This week, Beverly and I are traveling to Singapore on a house-hunting and exploratory trip. During the week, I’m going to be documenting our trip in small bursts and stream-of-thought posts. I’ll place these posts under the tag “house hunting” if you want the full digest.
Well, the first 12 hours of Singapore have not left us wanting in any fashion.
As mentioned, the connecting flight from Narita was delayed1thanks, ObamaMichigan. and we arrived at Changi just shy of 2am local time, strangely exhausted and drained though I believe the entire plane fell asleep somewhere over the South China Sea. Plant life was immediately noticeable – the airport was clean, modern, and abundantly planted with flowers, bushes and even a few small trees. This places Changi very high on my (admittedly small) list of top airports.
The attention to horticulture only magnified outside – Singapore is incredibly rich in tree life, a fact punctuated by our cab driver/official introduction to the city when he mentioned that there are over 3 million (or was it 300 million?) trees growing in the city. It does make a noticeable difference, something Bev confirmed remembering going to New Jersey once for a wedding and noting the oppressive smog and humidity in the now-ironically-named Garden State. At 2:30am, it was a comfortable 26 degrees2Celsius, about 79 F; though the captain, upon our decent into Changi initially misspoke and said “26 Fahrenheit” which lead to one of the all-time-great collective WTF moments. and fairly high (80% or so) humidity.
Our cab driver – perhaps the best introduction to the city one could ask for. Honest advice on driving (don’t, it’s too expensive) and how long it takes most people to acclimate to the climate (a year, ouch.) For his help, he even declined a tip, noting that our appreciation was enough. Was that a hint for a huge tip? I’m not sure and since I only had 5 dollar bills in my wallet, I wasn’t about to insult the man.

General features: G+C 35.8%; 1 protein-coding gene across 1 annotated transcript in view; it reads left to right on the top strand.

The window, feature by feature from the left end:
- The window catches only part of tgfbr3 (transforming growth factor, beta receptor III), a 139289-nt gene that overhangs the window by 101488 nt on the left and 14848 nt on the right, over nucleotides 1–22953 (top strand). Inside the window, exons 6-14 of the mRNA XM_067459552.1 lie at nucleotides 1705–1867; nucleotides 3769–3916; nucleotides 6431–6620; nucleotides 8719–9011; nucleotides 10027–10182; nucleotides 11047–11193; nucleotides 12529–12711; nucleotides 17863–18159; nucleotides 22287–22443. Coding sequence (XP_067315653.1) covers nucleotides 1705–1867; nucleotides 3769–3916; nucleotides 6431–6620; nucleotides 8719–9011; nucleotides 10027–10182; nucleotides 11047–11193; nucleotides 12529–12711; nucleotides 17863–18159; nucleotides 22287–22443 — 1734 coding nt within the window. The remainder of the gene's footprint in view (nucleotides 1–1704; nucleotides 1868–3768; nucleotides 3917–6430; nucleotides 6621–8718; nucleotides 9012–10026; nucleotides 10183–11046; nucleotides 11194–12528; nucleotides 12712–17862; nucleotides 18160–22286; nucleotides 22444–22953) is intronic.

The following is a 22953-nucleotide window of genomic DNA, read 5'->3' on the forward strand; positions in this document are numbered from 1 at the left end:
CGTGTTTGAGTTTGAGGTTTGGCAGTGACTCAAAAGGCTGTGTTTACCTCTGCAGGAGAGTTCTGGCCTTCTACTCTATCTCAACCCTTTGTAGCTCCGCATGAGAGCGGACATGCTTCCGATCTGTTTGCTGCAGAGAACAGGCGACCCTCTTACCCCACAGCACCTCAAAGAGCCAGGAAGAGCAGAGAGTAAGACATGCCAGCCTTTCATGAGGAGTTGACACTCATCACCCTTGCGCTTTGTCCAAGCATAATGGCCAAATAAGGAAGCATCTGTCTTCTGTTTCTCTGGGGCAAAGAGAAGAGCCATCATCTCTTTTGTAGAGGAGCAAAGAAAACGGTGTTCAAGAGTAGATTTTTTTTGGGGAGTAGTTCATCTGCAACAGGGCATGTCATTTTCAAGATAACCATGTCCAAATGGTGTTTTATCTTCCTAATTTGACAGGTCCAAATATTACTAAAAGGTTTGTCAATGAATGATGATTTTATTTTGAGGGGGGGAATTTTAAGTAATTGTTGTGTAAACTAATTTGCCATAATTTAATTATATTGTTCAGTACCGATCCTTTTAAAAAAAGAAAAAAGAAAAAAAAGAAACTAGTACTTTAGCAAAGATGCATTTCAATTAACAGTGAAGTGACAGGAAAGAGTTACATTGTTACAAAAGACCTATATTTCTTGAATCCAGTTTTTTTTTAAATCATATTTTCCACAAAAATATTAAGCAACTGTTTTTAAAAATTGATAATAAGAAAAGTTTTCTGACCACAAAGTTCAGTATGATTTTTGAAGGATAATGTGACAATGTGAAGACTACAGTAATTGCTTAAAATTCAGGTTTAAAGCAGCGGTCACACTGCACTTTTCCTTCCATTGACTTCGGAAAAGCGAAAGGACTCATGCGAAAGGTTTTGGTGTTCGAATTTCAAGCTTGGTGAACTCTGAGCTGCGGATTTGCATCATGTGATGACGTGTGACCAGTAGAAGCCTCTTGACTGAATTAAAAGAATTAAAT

That we’re here on a “business” trip has colored our experiences for sure. Between business class and the fine hotel that we’re checked into, the trip has been marked with constant pleasantries and well-wishes from the people we’ve interacted with. However, I’m beginning to suspect that this might just be more of a cultural thing than I am used to. While Portlanders are nice, Americans, by and large, tend to be individualist and adverse from giving too much. When the guy at the customs baggage inspection is courteous and welcoming, however, I think perhaps my theory has merit.
The hotel, of course, is nearly fawning in their levels of service. After a run around the marina3a 2-mile affair that saw the temperature rise at least 3 degrees C and left me seriously hurting trying to keep up with Bev, the door staff was there with towels and water. That sort of thing can go to a person’s head – or, in my case, straight to the old Catholic guilt center because I didn’t run hard enough to warrant that sort of treatment, and yes Sister Mary Kathleen, I will run harder and in higher temps next time. Breakfast included a guided tour of the buffet, and the pool, well, it’s best I stop fanning the little green monster.
But it’s not just that we’re at a nice place. We walked down to the mall next to the hotel (having forgot swimming suits, of all things) and at every shop, the level of interaction was pleasant, helpful, but most of all, easy and human, without that thin screen of contempt that colors nearly every retail interaction I’ve had in the States. Perhaps it’s again the service/retail industry model that has worked here, but even walking/running4gasping past people on the streets, I find a friendly city thus far, which gives me an incredible amount of hope for our new life.